Menstrual Hygiene Must Become a Matter of Public Concern in Zimbabwe

The neglect of menstruation and its implications for the dignity, health and safety of women is increasingly well documented and urgently needs attention.
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Menstrual hygiene remains a taboo subject in Zimbabwean society. It is therefore a sad day when the issue of menstruation becomes a public concern. It shows the level of poverty and dehumanization Zimbabweans have undergone over the years. OnJuly 16, 2014 Newsday published an article titled "Sanitary Wear: Poor Girls Resort To Dung." The article highlighted that due to expenses that come with sanitary wear in Zimbabwe, many girls have failed to keep menstruation a private matter after soiling their clothes because they have no means to buy the most basic sanitary wear such as cotton wool and pads. Not only is proper sanitary wear effective in preventing leakages of blood while menstruating, but it also prevents the odors that accompany menstruation and prevents infections.

Hearing about cow dung and maize cobs being used for menstruation management in this day and age is shocking. Adequate basic sanitary wear and pads should be available to allow girls to attend school instead of hiding at home as they fear the consequences of attending classes with the risk of their menstruation cycle being exposed. Sanitary wear of the highest quality must be available for girls to be able to play netball and engage in sport at school. However, the high cost of sanitary pads continues to hamper effective menstruation management by women and girls. For one to import sanitary wear into the country he or she needs to pay Zimbabwe Revenue Authority 20 percent duty and 15 percent value-added tax, resulting in sanitary-wear products becoming unaffordable. Therefore, there is need for the government to strategize ways in which sanitary wear can be made cheaper and more accessible especially for the young girls without any means.

Proper management of menstruation also requires availability of water. Women use more water in their day-to-day activities. It is strange however that water, sanitation and hygiene services ignore the needs of half the population that menstruate on an average for 3,000 days over their lifetime. Women face challenges that include water cuts and unavailability of water in some areas. There is also a need to have private space for washing and cleaning the body. Further facilities for proper disposal of used materials are necessary for women to manage this biological function with safety and dignity. Management of menstruation is also compromised by the lack of proper facilities in rural areas. Most latrines have no doors, compromising safety and privacy for women and girls. Girls then sometimes go to toilets in groups to provide protective cover, losing time in class. There are no indoor hand-wash basins in these toilets and no privacy to deal with accidents that occur. Some of the toilets have squat holes that are not comfortable to use.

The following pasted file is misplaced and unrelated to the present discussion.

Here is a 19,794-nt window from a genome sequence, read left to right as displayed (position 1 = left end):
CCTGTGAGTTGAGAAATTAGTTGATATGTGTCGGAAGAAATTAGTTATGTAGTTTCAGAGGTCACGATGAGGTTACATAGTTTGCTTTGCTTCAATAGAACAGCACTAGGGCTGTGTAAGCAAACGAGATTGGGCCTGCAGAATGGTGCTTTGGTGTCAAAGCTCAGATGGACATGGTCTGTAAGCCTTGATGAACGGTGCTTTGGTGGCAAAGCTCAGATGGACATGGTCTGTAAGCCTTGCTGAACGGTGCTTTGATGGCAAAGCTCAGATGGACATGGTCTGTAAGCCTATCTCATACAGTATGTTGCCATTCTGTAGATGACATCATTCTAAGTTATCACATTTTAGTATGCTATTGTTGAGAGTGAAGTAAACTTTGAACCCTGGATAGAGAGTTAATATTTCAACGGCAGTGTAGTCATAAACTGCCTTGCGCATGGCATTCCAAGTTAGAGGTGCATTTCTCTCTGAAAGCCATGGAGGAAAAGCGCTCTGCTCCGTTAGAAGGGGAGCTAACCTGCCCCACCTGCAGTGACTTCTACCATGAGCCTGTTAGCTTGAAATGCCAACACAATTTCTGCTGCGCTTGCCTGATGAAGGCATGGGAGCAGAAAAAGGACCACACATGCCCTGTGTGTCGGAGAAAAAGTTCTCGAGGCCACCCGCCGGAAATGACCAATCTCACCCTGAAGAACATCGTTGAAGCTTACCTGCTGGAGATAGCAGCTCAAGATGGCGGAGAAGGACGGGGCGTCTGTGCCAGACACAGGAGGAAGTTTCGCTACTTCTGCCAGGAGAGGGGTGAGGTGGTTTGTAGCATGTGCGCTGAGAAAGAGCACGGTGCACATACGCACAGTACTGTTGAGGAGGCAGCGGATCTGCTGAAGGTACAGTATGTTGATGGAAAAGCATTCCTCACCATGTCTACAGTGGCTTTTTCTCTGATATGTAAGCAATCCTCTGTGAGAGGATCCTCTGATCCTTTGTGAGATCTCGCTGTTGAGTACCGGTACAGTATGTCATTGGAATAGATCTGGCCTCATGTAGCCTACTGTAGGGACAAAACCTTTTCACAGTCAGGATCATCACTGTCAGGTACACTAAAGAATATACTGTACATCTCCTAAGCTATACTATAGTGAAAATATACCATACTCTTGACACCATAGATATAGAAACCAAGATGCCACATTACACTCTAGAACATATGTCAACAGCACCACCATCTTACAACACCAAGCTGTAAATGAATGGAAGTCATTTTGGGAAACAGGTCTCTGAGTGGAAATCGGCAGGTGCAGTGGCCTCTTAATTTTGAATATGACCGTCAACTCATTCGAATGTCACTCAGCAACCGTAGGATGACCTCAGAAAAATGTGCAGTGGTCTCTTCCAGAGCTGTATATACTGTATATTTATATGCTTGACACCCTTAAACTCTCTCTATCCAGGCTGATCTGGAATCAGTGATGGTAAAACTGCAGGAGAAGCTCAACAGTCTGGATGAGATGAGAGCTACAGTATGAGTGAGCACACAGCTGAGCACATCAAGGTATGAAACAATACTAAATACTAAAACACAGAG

It is interesting that there are various conventions and linked action plans that elaborate on women's sexual and reproductive rights but stop short of explicitly naming menstruation as one of the most stigmatized, silent and socially-constructed silent curses that plagues a third of the world's population, especially in the developing world. The recognition of difference and diversity is fundamental to guaranteeing the enjoyment of full human rights. Menstruation is the natural monthly occurrence in healthy adolescent girls with the onset occurring anytime between the ages of 8 and 16 and pre-menopausal adult women, resulting in about 3,000 days of a menstruation in an average woman's lifetime. The neglect of menstruation and its implications for the dignity, health and safety of women is increasingly well documented and urgently needs attention.

Editor's note: Because of the overwhelming number of readers who have reached out asking how they can help, we have added a list of non-profit organizations dedicated to improving the situation: